While AI becomes more integrated into our lives, the importance of AI ethics increases. However, the complexity of advanced AI models and lack of transparency create doubts about these models. Without understanding them, humans can’t decide if these AI models are socially beneficial, trustworthy, safe, and fair. Thus, AI models need to follow specific ethical guidelines. Gartner gathers AI ethics under five main components:
- Explainability and transparent
- Human-centric and socially beneficial
- Secure and safe
One of the primary purposes of XAI is to help AI models to serve these five components. Humans need to have a deep understanding of AI models to understand if they follow these components. Humans can’t trust an AI model that they don’t know how it works. By understanding how these models work, humans can decide if AI models follow all of these five characteristics.
What are the companies providing XAI?
Most XAI vendors present different explanation interfaces to clarify complex AI models. Some example vendors include:
- Google Cloud Platform: Google Cloud’s XAI platform uses your ML models to score each factor to see how each of them contributes to the final result of predictions. It also manipulates data to create scenario analyses
- Flowcast: This API based solution aims to unveil black box models by being integrated into different company systems. Flowcast creates models to clarify the relationships between input and output values of different models. To achieve that, Flowcast relies on transfer learning and continuous improvement.
- Fiddler Labs: This US startup provides users with different charts to explain AI models. These charts include similarity levels between different scenarios. By using available data, Fiddler analyzes the impact of each feature and creates different what-if scenarios.
Here is a list of more AI-related articles you might be interested in:
- State of AI technology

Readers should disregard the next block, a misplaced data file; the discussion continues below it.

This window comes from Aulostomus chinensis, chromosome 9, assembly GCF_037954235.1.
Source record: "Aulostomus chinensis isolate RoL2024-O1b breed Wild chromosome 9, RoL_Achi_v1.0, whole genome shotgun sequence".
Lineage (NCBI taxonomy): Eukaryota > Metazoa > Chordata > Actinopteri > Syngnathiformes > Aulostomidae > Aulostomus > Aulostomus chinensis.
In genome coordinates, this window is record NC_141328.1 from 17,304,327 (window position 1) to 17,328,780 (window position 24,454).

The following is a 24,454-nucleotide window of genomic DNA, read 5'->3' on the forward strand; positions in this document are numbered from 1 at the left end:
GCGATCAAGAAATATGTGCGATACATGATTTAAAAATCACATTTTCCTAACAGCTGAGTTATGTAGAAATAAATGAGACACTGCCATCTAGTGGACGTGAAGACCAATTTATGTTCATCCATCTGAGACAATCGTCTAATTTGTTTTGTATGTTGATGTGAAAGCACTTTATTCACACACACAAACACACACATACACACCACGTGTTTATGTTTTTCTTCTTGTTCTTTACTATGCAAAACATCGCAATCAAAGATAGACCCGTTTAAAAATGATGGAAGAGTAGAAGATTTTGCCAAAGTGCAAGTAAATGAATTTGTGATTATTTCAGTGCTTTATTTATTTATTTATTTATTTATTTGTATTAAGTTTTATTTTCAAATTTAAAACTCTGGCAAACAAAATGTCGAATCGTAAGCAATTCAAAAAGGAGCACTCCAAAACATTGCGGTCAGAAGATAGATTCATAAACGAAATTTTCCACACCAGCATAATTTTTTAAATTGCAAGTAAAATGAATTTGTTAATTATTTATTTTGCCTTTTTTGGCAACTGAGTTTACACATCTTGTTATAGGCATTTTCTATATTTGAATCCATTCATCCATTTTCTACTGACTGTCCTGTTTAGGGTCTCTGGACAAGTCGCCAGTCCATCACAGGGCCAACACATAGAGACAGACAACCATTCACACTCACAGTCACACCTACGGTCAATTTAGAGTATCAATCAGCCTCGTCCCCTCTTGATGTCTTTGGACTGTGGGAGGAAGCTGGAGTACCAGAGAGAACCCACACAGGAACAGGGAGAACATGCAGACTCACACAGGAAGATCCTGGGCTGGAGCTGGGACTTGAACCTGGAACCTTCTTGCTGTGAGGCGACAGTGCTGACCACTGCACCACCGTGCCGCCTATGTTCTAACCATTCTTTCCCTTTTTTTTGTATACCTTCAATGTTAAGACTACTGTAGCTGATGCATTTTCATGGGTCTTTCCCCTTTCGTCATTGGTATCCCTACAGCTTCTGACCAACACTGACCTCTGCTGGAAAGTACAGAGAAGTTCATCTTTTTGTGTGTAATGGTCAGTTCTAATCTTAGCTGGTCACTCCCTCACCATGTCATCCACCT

- Future of AI according to top AI experts
- Advantages of AI according to top practitioners
- AI in Business: Guide to Transforming Your Company
If you have questions on Explainable AI (XAI), feel free to contact us:
Cem has been the principal analyst at AIMultiple since 2017. AIMultiple informs hundreds of thousands of businesses (as per similarWeb) including 60% of Fortune 500 every month.
Cem's work has been cited by leading global publications including Business Insider, Forbes, Washington Post, global firms like Deloitte, HPE, NGOs like World Economic Forum and supranational organizations like European Commission. You can see more reputable companies and media that referenced AIMultiple.
Throughout his career, Cem served as a tech consultant, tech buyer and tech entrepreneur. He advised businesses on their enterprise software, automation, cloud, AI / ML and other technology related decisions at McKinsey & Company and Altman Solon for more than a decade. He also published a McKinsey report on digitalization.
He led technology strategy and procurement of a telco while reporting to the CEO. He has also led commercial growth of deep tech company Hypatos that reached a 7 digit annual recurring revenue and a 9 digit valuation from 0 within 2 years. Cem's work in Hypatos was covered by leading technology publications like TechCrunch and Business Insider.
Cem regularly speaks at international technology conferences. He graduated from Bogazici University as a computer engineer and holds an MBA from Columbia Business School.